3 garden plants to ‘never’ prune in spring or risk ‘damaging the forming buds’

In the midst of spring, many enthusiastic gardeners grab their pruning shears to prune ready to trim away at their plants. Although pruning can promote healthy growth and help control size, it’s important to remember that this does not apply to all plants during this season. Pruning at this time can negatively affect their growth and lead to a lack of flowering. For gardeners to know which plants these are, Nastya Vasylchyshyna, gardening expert at NatureID, has shared which varieties to avoid pruning in the garden.

1. Hydrangea macrophylla

For most hydrangeas, late winter and early spring is the best time to prune and remove their old seed heads. This is because the faded flowers add winter interest and offer frost protection to the shrub.

However, Nastya advised against pruning this plant in spring due to how they grow new flower shoots. 

She said: “I don’t recommend pruning hydrangea macrophylla in spring because the shrub forms new flower buds on last year’s shoots.”

The expert explained that spring pruning will lead to “fewer, sparser, or even absent blooms”. 

Ideally, gardeners should trim bushes immediately after flowering, before the first frosts, so their plants have time to form new shoots for abundant blossoming next spring.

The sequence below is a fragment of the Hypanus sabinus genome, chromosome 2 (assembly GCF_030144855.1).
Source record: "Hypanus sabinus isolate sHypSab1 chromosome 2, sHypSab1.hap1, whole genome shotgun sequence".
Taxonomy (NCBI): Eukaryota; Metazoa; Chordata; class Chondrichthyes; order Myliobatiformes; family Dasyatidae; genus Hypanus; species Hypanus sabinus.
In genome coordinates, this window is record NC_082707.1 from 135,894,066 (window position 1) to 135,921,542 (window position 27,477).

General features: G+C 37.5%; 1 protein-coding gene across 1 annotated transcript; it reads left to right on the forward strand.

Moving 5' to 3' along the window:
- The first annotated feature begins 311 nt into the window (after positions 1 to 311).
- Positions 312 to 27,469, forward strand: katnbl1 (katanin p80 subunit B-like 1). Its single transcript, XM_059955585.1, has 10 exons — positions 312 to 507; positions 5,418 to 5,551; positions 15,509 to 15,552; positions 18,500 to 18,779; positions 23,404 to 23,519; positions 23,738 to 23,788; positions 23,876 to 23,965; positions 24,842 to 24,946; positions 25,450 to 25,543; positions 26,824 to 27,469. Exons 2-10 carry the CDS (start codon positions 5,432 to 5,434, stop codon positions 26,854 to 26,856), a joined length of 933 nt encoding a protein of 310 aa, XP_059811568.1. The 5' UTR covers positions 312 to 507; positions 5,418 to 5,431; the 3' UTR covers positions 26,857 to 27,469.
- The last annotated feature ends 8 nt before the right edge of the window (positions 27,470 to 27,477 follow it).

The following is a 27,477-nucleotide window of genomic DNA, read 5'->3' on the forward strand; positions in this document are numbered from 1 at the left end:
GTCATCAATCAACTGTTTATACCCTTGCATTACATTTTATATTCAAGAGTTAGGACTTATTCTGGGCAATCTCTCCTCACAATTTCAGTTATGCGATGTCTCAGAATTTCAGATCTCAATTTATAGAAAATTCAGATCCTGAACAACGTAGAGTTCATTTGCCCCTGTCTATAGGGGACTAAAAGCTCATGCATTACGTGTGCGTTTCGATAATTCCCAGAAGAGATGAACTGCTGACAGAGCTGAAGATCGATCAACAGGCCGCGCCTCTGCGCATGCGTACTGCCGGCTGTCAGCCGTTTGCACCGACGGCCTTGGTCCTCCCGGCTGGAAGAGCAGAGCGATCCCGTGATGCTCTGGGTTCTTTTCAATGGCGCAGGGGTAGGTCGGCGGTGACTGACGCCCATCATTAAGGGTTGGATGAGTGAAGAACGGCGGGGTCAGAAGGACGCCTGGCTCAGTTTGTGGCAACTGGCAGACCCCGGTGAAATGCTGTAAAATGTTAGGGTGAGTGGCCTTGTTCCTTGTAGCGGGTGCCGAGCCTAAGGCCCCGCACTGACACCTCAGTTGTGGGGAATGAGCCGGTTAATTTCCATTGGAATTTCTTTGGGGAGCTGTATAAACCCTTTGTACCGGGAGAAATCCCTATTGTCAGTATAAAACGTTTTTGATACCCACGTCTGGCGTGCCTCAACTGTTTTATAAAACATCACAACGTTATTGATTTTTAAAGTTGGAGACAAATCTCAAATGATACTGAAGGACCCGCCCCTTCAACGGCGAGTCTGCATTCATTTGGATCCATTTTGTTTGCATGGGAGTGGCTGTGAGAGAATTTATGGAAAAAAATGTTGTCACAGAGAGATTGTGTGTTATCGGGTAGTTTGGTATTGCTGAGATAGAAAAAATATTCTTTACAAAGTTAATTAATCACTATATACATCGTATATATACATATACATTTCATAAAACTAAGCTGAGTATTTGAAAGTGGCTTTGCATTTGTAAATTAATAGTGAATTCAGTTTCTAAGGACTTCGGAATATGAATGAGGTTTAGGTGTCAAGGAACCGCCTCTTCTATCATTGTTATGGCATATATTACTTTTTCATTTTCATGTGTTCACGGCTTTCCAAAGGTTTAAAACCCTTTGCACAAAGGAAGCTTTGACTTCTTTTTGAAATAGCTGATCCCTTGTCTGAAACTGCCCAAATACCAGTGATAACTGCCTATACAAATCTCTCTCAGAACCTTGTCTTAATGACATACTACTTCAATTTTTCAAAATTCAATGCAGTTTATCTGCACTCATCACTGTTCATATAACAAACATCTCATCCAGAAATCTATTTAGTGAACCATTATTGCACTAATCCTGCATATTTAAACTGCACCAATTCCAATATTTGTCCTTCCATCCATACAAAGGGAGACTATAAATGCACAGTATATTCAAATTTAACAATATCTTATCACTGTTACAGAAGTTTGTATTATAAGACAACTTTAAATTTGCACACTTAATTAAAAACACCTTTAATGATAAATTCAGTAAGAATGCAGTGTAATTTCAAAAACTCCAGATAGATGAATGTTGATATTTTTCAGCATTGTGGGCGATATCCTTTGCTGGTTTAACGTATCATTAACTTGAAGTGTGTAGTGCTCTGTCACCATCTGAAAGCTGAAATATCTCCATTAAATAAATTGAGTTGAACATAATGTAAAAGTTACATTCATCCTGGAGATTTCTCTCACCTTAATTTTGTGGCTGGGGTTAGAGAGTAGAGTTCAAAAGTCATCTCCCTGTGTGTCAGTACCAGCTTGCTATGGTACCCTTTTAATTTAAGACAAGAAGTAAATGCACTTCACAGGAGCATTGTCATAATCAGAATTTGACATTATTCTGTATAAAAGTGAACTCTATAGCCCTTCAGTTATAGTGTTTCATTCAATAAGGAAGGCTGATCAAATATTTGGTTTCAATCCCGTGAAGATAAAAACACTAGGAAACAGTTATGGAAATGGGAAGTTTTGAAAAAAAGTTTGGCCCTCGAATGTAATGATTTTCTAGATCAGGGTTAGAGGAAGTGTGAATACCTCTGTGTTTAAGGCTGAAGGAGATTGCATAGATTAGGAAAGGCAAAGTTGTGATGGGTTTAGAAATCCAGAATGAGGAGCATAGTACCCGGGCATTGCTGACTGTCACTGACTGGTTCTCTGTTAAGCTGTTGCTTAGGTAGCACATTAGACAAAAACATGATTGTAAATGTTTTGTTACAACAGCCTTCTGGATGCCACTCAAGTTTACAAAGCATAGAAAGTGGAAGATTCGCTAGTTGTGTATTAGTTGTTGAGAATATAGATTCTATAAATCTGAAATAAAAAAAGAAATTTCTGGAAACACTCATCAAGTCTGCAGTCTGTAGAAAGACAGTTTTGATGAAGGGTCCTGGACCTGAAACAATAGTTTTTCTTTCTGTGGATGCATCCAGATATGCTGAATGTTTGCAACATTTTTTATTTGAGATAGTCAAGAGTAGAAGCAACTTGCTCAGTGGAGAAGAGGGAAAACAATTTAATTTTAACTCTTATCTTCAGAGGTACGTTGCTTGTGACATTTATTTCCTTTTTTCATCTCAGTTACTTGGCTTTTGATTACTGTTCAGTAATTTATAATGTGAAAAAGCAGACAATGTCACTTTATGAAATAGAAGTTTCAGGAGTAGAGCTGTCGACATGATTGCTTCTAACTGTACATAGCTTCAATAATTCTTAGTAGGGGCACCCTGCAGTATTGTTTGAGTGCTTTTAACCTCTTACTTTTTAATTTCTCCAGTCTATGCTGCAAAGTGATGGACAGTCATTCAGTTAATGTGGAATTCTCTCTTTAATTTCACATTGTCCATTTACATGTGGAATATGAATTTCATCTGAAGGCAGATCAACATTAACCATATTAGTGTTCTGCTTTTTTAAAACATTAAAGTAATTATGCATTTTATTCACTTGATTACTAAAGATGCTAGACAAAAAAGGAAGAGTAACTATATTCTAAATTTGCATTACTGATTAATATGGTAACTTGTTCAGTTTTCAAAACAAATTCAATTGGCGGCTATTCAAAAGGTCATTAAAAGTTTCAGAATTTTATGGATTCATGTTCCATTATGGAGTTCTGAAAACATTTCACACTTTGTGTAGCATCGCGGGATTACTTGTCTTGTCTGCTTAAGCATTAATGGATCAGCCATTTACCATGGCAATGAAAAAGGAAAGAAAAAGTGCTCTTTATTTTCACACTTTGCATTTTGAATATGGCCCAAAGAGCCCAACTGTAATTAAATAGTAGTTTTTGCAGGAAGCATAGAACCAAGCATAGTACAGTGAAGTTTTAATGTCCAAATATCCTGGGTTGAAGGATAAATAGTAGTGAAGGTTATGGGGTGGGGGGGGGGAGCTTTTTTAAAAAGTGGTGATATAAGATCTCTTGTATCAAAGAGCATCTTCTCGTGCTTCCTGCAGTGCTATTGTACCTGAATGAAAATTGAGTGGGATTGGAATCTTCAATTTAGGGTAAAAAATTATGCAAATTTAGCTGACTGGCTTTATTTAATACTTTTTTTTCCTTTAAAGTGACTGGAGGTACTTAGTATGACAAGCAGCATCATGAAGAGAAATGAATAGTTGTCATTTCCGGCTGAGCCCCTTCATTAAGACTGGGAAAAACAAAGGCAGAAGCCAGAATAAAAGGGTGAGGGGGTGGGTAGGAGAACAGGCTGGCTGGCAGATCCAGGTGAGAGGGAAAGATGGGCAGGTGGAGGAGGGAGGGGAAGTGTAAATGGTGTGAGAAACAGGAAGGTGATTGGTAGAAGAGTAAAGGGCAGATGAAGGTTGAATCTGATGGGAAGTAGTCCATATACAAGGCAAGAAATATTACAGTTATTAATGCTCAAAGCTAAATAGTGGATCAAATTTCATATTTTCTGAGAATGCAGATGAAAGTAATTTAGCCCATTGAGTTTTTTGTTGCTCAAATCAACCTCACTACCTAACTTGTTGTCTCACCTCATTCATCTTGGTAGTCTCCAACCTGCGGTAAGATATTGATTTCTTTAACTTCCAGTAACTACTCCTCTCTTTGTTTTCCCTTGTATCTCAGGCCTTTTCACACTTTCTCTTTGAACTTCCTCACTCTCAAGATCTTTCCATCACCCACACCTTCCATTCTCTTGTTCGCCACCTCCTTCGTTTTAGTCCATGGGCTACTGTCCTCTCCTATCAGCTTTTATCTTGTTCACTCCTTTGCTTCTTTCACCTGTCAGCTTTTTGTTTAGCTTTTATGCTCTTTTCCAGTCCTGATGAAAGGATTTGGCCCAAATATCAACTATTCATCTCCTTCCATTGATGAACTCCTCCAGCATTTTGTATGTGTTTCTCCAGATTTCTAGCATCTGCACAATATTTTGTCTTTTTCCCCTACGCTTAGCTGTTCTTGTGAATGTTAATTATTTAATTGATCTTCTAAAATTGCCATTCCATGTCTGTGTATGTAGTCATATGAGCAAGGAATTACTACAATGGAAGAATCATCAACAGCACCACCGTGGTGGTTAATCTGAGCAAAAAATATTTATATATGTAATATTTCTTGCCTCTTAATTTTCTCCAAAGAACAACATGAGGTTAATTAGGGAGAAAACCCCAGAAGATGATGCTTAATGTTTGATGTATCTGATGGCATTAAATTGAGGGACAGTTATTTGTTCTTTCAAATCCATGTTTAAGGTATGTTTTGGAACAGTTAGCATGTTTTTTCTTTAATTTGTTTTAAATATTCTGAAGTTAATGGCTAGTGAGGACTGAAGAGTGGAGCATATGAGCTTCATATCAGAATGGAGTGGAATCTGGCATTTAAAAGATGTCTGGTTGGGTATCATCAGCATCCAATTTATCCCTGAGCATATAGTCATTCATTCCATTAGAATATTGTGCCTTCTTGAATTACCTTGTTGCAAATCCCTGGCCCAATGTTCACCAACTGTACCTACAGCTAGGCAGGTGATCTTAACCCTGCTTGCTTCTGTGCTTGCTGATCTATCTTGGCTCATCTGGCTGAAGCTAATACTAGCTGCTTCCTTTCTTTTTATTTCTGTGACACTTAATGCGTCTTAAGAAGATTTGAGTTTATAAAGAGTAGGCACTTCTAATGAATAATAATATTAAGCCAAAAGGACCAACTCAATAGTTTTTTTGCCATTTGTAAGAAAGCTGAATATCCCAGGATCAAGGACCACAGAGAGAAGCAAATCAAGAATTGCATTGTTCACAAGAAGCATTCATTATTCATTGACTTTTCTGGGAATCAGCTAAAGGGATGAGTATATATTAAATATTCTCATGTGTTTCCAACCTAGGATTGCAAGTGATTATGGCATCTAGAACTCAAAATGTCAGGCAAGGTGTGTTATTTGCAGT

However, be careful when cutting the branches to avoid over-pruning – snipping too much off can also impact bloom production in the future.

2. Lilacs 

With their stunning appearance, lilacs are more and more becoming a popular choice in UK gardens.

Similarly to the species of hydrangea previously mentioned, the reason why lilacs shouldn’t be pruned right now is that gardeners will most likely be cutting off buds, resulting in fewer flowers.

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To get the most “lush blooms” and “avoid damaging the forming buds”, Nastya instructed: “Prune as the plant is finishing flowering—remove all dried, blackened, deformed, and broken shoots. 

“The optimal period for pruning lilacs is from June to early July, as doing it in late summer or fall may reduce flowering the following year.”

Pruning lilac bushes is important for their health and flower production. Lilacs are generally pretty hardy and if proper pruning is performed, they will come back stronger than ever.

3. Birch trees

While you can do a little trimming in spring, birch trees are particularly sappy and if pruned early, can “weep” that sticky sap all over the place.

Nastya said: “Spring pruning is never recommended for birches either, as they have an active sap movement in the trunk and stems even before the buds open.”

Formative pruning of the crown should be carried out in early to mid-summer to give the tree a neater appearance, as well as to stimulate the growth of lateral shoots. 

Renewal and sanitary pruning are “best done” from October to February when the plant is dormant. 

During this period, gardeners need to make sure the temperature is at -5C at the minimum.

For this type of pruning, the expert recommended shortening overgrown branches and removing diseased and dead parts of the crown.

When gardeners prune at the proper time, they not only avoid sap flows but also avoid the egg-laying season for most insects that infest pruning wounds. 

These insects cause unsightly damage, and they can spread serious diseases that can potentially kill the tree over time. 

Birch tree borers are tree killers, and gardeners should reduce the risk of attack by cutting after their early summer flying season whenever possible.

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